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    For weeks now, people have been speculating about what Diablo 3 will be like once DiabloWikiLoot 2.0 and DiabloWikiReaper of Souls hit. With DiabloWikiBlizzCon just around the corner now is as good a time as any to explore a few ideas about what guilds might achieve, possible solutions to the loot and the trade systems, and some ideas about long-term game rewards.

    Guilds As a Possible Alternative to Self-Found Mode

    One of the more intriguing ideas that’s surfaced from recent D3 datamining efforts is that of guilds. Some players have speculated that each guild will have a trading post, where players can trade items they find with others in the same group. This would allow people to get some of their items through trading and encourage cooperative play.

    Most of the self-found players I’ve talked to still prefer a separate SF mode. Even so, if the guild feature allows people to set and (more importantly) enforce rules – like BoA items for everyone in the group – it might be a good alternative to a completely separate mode. In essence, it would help people form their own mini-communities around different playstyles.

    It might also solve another problem, which Katniss mentioned in his e-mail exchange with Flux.

    What I would ask you is whether you believe that there is a replacement system that can balance both maintaining the integrity of a loot system that is supposed to provide the enjoyment of slaying monsters for upgrades and power increases, while still enabling robust social features and the possibility of lucrative trading, albeit in a limited fashion.

    In other words, how do you strike a balance between A) giving players the freedom to trade, and B) allowing them to trade so quickly and easily that it destroys the game’s challenge?

    Let’s take the above idea about guilds a step further: what if the only way to use a trading post was to join and play with a guild for a certain amount of time? After so many hours of playing with other guild members, a slot opens for you in the group’s trading post. You can add an item to the post or remove one. Assuming they get the drop rates and legendaries-per-hour ratios correct, this might be an effective gating method and encourage people to play – not just trade – with their guild.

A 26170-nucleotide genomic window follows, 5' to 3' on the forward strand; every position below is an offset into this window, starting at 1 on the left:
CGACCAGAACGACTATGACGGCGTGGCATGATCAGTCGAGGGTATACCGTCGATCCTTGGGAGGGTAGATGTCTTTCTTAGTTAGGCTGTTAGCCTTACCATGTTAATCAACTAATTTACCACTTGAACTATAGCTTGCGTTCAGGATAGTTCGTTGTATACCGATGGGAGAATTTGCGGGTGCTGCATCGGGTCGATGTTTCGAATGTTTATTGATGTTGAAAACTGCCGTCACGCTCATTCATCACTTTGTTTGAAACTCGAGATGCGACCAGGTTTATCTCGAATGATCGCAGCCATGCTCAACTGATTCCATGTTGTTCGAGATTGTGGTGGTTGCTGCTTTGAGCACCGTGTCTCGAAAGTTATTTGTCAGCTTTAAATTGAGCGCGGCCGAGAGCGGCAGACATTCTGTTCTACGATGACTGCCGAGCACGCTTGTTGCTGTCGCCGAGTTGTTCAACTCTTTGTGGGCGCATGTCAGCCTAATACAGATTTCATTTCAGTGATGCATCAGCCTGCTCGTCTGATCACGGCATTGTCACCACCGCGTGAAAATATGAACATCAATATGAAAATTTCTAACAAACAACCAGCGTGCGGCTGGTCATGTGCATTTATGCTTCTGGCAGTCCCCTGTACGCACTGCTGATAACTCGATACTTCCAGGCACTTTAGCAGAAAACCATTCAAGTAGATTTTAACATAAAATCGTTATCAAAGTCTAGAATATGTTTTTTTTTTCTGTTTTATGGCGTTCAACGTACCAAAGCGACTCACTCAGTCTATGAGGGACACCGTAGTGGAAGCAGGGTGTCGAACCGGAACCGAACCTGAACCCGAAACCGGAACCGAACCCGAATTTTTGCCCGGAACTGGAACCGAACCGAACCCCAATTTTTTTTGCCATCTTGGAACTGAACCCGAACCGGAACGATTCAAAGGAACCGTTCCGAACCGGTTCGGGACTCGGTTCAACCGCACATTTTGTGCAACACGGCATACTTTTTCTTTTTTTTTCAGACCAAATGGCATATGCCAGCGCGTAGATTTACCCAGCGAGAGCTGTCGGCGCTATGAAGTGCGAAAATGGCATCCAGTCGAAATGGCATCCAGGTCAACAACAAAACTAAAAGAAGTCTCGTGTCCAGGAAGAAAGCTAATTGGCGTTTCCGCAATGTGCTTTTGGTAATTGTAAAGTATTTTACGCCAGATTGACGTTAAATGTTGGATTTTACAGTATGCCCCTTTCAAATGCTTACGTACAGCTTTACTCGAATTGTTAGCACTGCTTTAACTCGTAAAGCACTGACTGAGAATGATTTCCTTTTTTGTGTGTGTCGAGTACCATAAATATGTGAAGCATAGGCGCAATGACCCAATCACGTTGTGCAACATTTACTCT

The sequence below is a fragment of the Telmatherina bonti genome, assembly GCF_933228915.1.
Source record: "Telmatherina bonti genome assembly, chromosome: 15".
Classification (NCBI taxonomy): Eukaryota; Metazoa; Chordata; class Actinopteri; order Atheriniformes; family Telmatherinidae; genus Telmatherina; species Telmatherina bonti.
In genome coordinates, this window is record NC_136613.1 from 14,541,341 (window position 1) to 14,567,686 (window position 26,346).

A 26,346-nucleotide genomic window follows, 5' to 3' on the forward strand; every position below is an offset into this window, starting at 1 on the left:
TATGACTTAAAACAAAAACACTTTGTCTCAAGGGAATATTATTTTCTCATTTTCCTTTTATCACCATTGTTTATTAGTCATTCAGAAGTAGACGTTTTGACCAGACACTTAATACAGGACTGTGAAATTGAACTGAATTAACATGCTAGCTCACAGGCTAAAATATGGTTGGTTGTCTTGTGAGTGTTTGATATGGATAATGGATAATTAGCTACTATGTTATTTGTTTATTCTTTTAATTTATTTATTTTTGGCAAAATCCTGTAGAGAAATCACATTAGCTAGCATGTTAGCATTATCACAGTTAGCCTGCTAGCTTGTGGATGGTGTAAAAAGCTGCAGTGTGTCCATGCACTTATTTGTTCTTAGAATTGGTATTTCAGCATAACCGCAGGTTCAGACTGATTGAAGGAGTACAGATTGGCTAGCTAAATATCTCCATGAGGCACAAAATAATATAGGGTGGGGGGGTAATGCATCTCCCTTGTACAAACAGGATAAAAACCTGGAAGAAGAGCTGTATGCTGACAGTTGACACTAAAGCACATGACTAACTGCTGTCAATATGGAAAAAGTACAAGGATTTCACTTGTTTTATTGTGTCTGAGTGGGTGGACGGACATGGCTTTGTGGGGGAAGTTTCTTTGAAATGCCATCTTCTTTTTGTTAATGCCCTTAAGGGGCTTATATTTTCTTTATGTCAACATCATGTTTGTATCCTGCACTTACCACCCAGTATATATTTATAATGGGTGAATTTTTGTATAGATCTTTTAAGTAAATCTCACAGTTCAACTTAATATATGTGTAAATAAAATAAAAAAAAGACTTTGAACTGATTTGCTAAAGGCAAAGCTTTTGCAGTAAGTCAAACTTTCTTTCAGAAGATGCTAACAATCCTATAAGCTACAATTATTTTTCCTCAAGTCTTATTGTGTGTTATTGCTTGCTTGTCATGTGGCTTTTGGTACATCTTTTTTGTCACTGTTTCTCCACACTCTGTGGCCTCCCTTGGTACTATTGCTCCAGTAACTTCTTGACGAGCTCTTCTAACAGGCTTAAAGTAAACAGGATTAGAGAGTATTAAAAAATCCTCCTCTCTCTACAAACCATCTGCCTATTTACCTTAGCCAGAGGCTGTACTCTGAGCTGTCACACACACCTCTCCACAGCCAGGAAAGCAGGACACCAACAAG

Further Reinforcing Guild Benefits

    In addition, what if there were other benefits that guild members get after joining and playing with a guild for a certain amount of time? Perhaps a group MF bonus? As you add more members, the bonus gets lower to balance a higher number of people contributing items to the trading pool.

    Also, since leaving a guild would negate your bonus and force you to start over from scratch with the next guild you join, it would discourage hopping between groups or games to find items. In public games, items found could be traded with those in the same session, but become BoA when you leave the game. (If players opt to create a guild where all items are BoA, each player – regardless of guild size – could retain the high end of group MF benefits.)

    It’s not perfect – and I’m not sure it would completely satisfy power AH users on one end or SF purists on the other. But to me it seems like a compromise that most players could live with. Trading doesn’t go away, but it doesn’t become the addictive yet game challenge-destroying monster the AH is (and that third-party sites were for many D2 players).

    What do you all think about guilds? Should they work like this? Be completely different? I’m curious to hear your thoughts and ideas.

    Why Loot 2.0 Needs To Be Better Than Loot 1.5

    Many of those who have played the console version of D3 argue it’s superior to the PC version for SF players. Drop rates are flat-out better for rare and legendary items, as is gear progrssion. But in the span of only a month or so, many console players are already complaining that they’ve hit a gear wall – and that includes those who have played entirely SF. (Even if you believe gear progression should be rapid for console players, too much of a good thing can still ruin a game.)

    So, what does the ideal loot balance for a Diablo game look like? From a SF perspective, I’d like to point back to an idea expressed by Katniss (thanks Katniss!):

    “I don’t believe that the “economy” of the console is one of thinking of, “What can I get or trade for this item?” but more, “Can any of my characters use this as an upgrade?”